F24 camera

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The F24 camera is a 1920s British camera used for aerial reconnaissance by British and Allied armed forces into the mid-1950s. It is widely and erroneously referred to as F.24 or F-24.

File:IWM-CH10845 F24 205195676.jpg
Photographers at RAF Benson testing cameras before installing them in a PR Mosquito: (left to right) two F24 14-inch lens vertical cameras, one F24 14-inch lens oblique camera, two F52 vertical cameras with 20-inch lenses

Design and development

The outline design of the F24 camera was carried out by the Royal Aircraft Establishment at Farnborough, and it was introduced in 1925. Detailed design, and most production, was by Williamson Manufacturing Company Ltd of Willesden Green, London NW.10. The F24 was designed to be lighter and smaller than the F8 camera of 1919, but the F8 continued to be used in less demanding installations. The main component units of the F24 are a body with roller blind focal plane shutter, gearbox, film magazine, and lens cone. Image film format is 5"x5", on 5" wide roll film, with magazine capacity up to 250 exposures (the F8 offered images up to 8"x7.5" on 9" wide film). Shutter speed is preset between 1/100s and 1/1000s.[1][2][3]

File:IWM-C128 F24 205196662.jpg
RAF airman carrying a hand-held version of F24 camera, France

By about 1940, most configurations of the F24 included a Dallmeyer Pentac lens with focal length 8", aperture f2.9, with either a Type 21 hand adaptor with two side handles, or a Type 25 fixed mounting and Type 35 control box and motor drive. Weight of a typical hand-held version is about 20 lb. Prior to 1940, available lenses included focal lengths of 3.25" (f5.6), 5" (f2.8), 6", 10.5". In 1937, a 14" (f5.6) lens was introduced, followed in late 1940 by a 20" (f5.6) lens, and in 1942 by a 36" lens. Longer lenses, and larger image formats, offered more detailed images from extremely high altitudes.[1][2][3]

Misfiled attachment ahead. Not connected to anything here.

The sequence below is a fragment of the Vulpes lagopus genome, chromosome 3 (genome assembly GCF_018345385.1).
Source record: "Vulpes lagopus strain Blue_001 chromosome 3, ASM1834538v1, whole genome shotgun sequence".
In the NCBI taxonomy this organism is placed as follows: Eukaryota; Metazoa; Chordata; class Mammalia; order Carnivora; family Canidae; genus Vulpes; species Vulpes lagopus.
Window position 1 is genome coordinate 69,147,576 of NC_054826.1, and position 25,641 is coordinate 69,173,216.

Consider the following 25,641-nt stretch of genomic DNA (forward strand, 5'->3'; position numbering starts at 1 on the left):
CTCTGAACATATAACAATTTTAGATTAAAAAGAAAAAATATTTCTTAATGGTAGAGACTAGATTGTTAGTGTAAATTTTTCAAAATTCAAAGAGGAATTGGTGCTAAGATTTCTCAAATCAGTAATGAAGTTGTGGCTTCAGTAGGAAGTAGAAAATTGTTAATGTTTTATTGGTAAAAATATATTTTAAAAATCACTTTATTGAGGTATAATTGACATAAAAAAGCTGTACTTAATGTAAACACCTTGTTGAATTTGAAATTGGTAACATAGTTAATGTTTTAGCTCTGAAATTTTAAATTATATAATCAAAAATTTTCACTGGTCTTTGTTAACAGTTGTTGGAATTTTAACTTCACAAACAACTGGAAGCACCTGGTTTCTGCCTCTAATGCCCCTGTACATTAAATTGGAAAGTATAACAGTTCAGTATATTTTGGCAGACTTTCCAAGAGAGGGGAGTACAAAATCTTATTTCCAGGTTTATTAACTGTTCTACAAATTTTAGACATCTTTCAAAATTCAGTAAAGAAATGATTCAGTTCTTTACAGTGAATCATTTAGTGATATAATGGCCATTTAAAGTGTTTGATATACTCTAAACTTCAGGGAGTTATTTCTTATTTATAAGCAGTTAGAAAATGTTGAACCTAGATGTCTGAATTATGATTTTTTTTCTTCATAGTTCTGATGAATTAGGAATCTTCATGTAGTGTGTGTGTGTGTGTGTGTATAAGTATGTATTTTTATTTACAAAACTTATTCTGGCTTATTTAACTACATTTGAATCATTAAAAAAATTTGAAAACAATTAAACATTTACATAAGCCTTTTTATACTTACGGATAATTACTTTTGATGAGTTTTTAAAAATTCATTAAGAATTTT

During the Second World War, the F24 was also manufactured by Vinten. A modified but compatible version with lower weight was designed and manufactured by Eastman Kodak as the K-24, for use by US forces. Also in 1942, the F24 was developed into the F52 that used an image format of 8.5"x7", magazines up to 500 exposures, and was better suited for 36" and 40" lenses in larger installations.[1][2][3]

Operational history

During the Second World War, the F24 was installed in aircraft types including; Avenger, Blenheim, Catalina, Corsair, Halifax, Hellcat, Hudson, Hurricane, Lancaster, Liberator, Lysander, Maryland, Mitchell, Mosquito, Mustang, Spitfire, Stirling, Sunderland, Wellington.[1][4]

See also


  1. 1.0 1.1 1.2 1.3 Nesbit 1996
  2. 2.0 2.1 2.2 Laws, FCV. "Air Photography in War", Flight 27 August 1942, pp. 229-232
  3. 3.0 3.1 3.2 RAF Cameras
  4. Cotton 1969


  • Cotton, Sidney. 1969. Aviator Extraordinary: The Sidney Cotton Story. Chatto & Windus ISBN 0-7011-1334-0
  • Nesbit, Roy Conyers. 1996. Eyes of the RAF. Sutton Publishing ISBN 0-7509-1130-1

External links